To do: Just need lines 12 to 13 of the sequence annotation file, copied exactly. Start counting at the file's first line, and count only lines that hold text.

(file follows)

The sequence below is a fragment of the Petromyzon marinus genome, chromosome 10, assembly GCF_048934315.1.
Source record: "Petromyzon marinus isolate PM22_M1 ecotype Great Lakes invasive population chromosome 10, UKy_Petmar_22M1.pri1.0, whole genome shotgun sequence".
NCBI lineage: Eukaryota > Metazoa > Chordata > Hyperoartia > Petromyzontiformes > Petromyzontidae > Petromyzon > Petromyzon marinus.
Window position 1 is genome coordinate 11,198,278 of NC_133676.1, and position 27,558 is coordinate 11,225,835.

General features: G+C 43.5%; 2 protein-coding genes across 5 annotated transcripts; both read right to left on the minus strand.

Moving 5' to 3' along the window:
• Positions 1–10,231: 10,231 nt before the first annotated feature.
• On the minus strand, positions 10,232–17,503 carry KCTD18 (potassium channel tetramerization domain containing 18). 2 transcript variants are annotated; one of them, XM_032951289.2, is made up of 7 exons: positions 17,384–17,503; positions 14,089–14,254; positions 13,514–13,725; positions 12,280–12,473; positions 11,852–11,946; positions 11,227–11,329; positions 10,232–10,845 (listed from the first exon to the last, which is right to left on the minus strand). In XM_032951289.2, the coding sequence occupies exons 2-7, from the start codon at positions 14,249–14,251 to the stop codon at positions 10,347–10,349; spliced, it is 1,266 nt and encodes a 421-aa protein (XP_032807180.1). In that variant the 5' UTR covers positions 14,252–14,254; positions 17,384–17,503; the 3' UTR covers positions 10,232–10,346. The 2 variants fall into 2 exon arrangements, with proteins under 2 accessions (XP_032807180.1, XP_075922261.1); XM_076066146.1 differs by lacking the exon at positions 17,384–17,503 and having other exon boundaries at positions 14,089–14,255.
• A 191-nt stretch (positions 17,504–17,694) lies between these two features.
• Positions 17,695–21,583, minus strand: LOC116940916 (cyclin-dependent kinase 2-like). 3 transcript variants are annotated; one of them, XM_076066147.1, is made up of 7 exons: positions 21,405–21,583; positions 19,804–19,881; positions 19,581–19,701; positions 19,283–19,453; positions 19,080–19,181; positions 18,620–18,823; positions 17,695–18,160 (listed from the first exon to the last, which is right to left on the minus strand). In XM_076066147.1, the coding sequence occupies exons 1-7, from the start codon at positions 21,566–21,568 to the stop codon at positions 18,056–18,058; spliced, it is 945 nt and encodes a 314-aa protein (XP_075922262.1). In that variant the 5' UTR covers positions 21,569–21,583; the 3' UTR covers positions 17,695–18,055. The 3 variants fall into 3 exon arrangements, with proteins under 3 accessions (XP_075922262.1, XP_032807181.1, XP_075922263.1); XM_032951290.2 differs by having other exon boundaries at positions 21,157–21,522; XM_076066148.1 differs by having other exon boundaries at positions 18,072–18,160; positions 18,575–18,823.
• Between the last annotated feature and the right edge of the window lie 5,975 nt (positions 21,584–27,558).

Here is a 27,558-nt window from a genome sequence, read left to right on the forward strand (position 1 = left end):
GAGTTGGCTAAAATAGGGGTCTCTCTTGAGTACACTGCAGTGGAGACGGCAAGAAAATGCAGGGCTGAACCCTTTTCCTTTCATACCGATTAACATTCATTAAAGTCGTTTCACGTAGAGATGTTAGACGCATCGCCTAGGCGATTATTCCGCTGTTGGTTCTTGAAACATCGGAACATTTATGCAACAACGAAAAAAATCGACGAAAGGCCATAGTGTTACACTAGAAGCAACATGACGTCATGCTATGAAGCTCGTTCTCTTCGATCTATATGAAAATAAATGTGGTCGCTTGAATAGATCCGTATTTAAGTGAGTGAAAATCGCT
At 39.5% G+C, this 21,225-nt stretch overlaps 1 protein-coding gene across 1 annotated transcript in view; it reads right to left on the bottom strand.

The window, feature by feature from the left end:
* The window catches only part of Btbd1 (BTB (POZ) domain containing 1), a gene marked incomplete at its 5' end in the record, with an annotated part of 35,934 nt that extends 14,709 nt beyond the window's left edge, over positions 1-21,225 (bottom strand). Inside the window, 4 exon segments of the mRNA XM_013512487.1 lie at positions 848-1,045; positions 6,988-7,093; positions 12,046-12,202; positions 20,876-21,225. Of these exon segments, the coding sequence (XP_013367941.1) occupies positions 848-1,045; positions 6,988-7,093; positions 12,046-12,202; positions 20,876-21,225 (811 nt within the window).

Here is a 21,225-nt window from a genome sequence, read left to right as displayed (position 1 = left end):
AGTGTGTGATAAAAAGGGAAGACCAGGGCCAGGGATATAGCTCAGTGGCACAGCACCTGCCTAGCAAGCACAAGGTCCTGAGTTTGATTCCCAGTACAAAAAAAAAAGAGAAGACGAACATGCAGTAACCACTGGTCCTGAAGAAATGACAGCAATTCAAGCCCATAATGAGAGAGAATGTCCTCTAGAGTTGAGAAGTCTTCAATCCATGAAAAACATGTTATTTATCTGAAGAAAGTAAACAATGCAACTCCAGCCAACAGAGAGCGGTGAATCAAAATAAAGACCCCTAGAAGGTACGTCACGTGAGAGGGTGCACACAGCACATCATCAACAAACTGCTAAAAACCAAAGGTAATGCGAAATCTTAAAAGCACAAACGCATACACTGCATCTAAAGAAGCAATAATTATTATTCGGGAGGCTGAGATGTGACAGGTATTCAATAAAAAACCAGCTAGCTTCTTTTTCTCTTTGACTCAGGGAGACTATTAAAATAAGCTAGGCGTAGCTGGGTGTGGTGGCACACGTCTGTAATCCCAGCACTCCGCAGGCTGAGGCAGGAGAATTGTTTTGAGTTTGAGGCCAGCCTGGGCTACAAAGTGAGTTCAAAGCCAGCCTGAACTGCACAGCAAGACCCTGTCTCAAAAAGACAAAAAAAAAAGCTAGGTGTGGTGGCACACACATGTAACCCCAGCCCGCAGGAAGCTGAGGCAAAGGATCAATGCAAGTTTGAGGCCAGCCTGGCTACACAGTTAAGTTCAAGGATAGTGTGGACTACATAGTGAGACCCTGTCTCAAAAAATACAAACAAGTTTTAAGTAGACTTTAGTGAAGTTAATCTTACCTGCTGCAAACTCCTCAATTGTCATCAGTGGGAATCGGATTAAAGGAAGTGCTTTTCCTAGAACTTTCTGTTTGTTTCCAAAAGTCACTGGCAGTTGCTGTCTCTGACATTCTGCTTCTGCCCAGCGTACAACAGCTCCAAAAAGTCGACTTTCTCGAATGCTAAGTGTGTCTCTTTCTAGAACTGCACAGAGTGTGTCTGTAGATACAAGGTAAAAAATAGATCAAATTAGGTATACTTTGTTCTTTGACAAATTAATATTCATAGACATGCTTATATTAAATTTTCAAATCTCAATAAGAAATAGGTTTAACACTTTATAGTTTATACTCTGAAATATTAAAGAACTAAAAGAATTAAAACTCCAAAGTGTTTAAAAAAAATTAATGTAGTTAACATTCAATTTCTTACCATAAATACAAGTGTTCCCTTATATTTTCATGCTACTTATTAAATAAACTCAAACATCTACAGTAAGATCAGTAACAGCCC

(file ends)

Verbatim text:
Here is a 27,558-nt window from a genome sequence, read left to right on the forward strand (position 1 = left end):
GAGTTGGCTAAAATAGGGGTCTCTCTTGAGTACACTGCAGTGGAGACGGCAAGAAAATGCAGGGCTGAACCCTTTTCCTTTCATACCGATTAACATTCATTAAAGTCGTTTCACGTAGAGATGTTAGACGCATCGCCTAGGCGATTATTCCGCTGTTGGTTCTTGAAACATCGGAACATTTATGCAACAACGAAAAAAATCGACGAAAGGCCATAGTGTTACACTAGAAGCAACATGACGTCATGCTATGAAGCTCGTTCTCTTCGATCTATATGAAAATAAATGTGGTCGCTTGAATAGATCCGTATTTAAGTGAGTGAAAATCGCT